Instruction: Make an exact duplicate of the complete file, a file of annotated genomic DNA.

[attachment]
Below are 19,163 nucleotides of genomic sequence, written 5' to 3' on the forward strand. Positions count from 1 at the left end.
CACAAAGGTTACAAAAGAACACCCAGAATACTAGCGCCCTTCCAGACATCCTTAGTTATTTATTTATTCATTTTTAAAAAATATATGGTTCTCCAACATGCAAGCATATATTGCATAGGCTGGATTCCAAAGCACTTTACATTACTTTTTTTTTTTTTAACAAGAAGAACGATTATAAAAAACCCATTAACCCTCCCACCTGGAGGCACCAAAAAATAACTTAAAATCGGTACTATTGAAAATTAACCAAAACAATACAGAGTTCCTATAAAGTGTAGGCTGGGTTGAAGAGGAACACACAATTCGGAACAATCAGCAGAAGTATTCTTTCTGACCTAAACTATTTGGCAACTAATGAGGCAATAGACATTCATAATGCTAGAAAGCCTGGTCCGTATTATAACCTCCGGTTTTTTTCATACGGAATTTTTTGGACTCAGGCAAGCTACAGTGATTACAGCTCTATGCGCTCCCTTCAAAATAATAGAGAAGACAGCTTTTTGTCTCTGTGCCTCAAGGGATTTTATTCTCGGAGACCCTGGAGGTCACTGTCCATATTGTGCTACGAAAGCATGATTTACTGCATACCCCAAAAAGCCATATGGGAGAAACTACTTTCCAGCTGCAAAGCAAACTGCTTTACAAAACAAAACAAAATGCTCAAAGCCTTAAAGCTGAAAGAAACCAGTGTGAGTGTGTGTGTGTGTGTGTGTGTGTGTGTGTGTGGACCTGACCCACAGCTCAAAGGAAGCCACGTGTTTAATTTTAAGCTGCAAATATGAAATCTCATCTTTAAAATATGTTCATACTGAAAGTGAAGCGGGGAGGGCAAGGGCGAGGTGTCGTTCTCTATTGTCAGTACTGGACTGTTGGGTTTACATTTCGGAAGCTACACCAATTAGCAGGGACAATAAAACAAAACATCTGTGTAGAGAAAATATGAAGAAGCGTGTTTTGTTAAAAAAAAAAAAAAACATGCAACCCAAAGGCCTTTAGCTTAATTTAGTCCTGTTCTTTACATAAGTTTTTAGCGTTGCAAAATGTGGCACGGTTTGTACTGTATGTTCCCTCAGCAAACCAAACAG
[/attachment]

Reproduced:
Below are 19,163 nucleotides of genomic sequence, written 5' to 3' on the forward strand. Positions count from 1 at the left end.
CACAAAGGTTACAAAAGAACACCCAGAATACTAGCGCCCTTCCAGACATCCTTAGTTATTTATTTATTCATTTTTAAAAAATATATGGTTCTCCAACATGCAAGCATATATTGCATAGGCTGGATTCCAAAGCACTTTACATTACTTTTTTTTTTTTTAACAAGAAGAACGATTATAAAAAACCCATTAACCCTCCCACCTGGAGGCACCAAAAAATAACTTAAAATCGGTACTATTGAAAATTAACCAAAACAATACAGAGTTCCTATAAAGTGTAGGCTGGGTTGAAGAGGAACACACAATTCGGAACAATCAGCAGAAGTATTCTTTCTGACCTAAACTATTTGGCAACTAATGAGGCAATAGACATTCATAATGCTAGAAAGCCTGGTCCGTATTATAACCTCCGGTTTTTTTCATACGGAATTTTTTGGACTCAGGCAAGCTACAGTGATTACAGCTCTATGCGCTCCCTTCAAAATAATAGAGAAGACAGCTTTTTGTCTCTGTGCCTCAAGGGATTTTATTCTCGGAGACCCTGGAGGTCACTGTCCATATTGTGCTACGAAAGCATGATTTACTGCATACCCCAAAAAGCCATATGGGAGAAACTACTTTCCAGCTGCAAAGCAAACTGCTTTACAAAACAAAACAAAATGCTCAAAGCCTTAAAGCTGAAAGAAACCAGTGTGAGTGTGTGTGTGTGTGTGTGTGTGTGTGTGTGTGGACCTGACCCACAGCTCAAAGGAAGCCACGTGTTTAATTTTAAGCTGCAAATATGAAATCTCATCTTTAAAATATGTTCATACTGAAAGTGAAGCGGGGAGGGCAAGGGCGAGGTGTCGTTCTCTATTGTCAGTACTGGACTGTTGGGTTTACATTTCGGAAGCTACACCAATTAGCAGGGACAATAAAACAAAACATCTGTGTAGAGAAAATATGAAGAAGCGTGTTTTGTTAAAAAAAAAAAAAAACATGCAACCCAAAGGCCTTTAGCTTAATTTAGTCCTGTTCTTTACATAAGTTTTTAGCGTTGCAAAATGTGGCACGGTTTGTACTGTATGTTCCCTCAGCAAACCAAACAG